Back when the Internal Revenue Service’s targeting of “tea party” and other conservative groups was said to be the work of a few rogue agents in the far-flung outpost of Cincinnati, President Barack Obama said that he was “angry” about the “inexcusable” misconduct and that “Americans are right to be angry about it.” Now that a high-level IRS employee has given testimony that brings the matter as high up as the presidentially-appointed chief counsel’s office, the official administration line is that it’s just another “phony scandal.”
The White House press secretary introduced the phrase a few times before Obama himself took it up in a speech about the economy, suggesting that anyone who cares about the IRS’ harassment of his political enemies simply doesn’t care about the unemployed, and now Treasury Secretary Jack Lew is gamely using the slogan. In an enjoyably confrontational Sunday morning interview with Fox News’ Chris Wallace, which demonstrates why the administration hates that network with such a white-hot intensity, Lew stubbornly insisted that both right-wing and left-wing groups had been treated with equal “very bad judgment,” that those responsible have been removed and the need reforms instituted, and that “There’s no evidence of any political decision maker who was involved in any of those decisions.”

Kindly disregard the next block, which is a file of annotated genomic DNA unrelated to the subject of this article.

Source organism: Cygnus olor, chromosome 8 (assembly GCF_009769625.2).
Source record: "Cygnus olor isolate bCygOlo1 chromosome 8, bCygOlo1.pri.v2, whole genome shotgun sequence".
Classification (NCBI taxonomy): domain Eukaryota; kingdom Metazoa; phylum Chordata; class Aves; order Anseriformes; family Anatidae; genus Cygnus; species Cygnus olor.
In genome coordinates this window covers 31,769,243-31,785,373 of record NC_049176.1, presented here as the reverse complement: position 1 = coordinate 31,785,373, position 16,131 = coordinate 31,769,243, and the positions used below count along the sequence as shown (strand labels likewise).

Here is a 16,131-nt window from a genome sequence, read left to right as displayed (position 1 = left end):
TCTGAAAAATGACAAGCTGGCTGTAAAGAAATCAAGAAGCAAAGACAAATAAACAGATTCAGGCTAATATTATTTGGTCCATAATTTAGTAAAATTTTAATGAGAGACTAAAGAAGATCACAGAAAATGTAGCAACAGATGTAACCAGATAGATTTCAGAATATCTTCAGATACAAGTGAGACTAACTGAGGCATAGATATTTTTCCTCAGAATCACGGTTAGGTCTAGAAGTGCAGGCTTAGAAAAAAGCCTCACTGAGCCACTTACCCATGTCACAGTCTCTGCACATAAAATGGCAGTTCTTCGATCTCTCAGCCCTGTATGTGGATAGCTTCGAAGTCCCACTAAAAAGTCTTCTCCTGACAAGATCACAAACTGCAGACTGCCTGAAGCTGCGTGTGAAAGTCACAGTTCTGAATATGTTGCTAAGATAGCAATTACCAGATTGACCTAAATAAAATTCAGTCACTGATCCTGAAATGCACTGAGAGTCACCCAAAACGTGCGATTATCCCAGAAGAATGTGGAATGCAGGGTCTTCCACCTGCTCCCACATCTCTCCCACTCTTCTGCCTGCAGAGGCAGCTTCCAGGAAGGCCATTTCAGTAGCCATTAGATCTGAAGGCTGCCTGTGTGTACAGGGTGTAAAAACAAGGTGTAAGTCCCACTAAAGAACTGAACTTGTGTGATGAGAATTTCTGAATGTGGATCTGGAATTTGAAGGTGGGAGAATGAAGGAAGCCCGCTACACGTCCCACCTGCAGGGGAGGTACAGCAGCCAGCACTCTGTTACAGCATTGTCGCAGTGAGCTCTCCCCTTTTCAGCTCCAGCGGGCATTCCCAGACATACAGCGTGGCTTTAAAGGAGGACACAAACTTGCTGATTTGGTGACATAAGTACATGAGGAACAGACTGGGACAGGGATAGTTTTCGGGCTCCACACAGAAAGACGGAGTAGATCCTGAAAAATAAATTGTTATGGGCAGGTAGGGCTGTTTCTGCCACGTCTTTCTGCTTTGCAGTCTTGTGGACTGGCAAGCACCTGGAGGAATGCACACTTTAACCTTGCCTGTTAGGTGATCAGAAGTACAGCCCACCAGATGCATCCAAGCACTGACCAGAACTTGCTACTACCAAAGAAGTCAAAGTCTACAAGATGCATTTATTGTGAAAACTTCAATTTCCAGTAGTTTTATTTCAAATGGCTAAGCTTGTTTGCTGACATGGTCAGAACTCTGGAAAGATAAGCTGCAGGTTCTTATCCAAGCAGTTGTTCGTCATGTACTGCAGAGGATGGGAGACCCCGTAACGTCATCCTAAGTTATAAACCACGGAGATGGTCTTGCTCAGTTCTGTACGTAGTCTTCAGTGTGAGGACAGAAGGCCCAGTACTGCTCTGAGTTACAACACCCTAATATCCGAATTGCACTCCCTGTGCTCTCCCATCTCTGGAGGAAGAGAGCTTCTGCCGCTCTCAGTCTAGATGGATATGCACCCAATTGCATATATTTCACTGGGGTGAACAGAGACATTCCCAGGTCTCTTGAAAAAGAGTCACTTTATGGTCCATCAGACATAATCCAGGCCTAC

Wallace was admirably feisty with his follow-up questions, but time constraints apparently prevented him from noting that an Inspector General’s investigation finds that conservative groups were subjected to “very bad judgment” by the IRS far more frequently than their liberal counterparts, that the only people removed from the agency were an agency head set to retire anyway and a Fifth Amendment-pleading director of the exempt organizations division who continues to draw her sizeable paychecks. Nor was he able to ask exactly what reforms have been instituted, or why they should be any more successful than the rules already in place to prevent such abuses. Having already noted the sworn testimony by a highly-placed veteran agent that puts the scandal in the chief counsel’s office, but without noting the chief counsel’s intriguingly timed meeting at the White House just two days before a directive was issued on how to handle “tea party” applications, Wallace asked about the investigations that Lew insisted had found no evidence of political motive.
In the same speech that included his “anger” about the “inexcusable” IRS scandal the president also said he had personally directed to Lew get to the bottom of the matter, so Wallace naturally wondered if Lew’s dogged digging had included asking the chief counsel about his involvement. Following some hemming and hawing, Lew eventually conceded that he had not because “I am leaving the investigation to the proper people who do investigations, I don’t think it’s appropriate for me to do the investigation.” So the person that the president picked to investigate the matter doesn’t think he should be investigating it, but he does assure the public that he and his department will cooperate with all other investigations, although so far his department has only provided less than a percent of the documents that the Senate investigating committee has requested.
Somehow it all sounds, well, phony.
— Bud Norman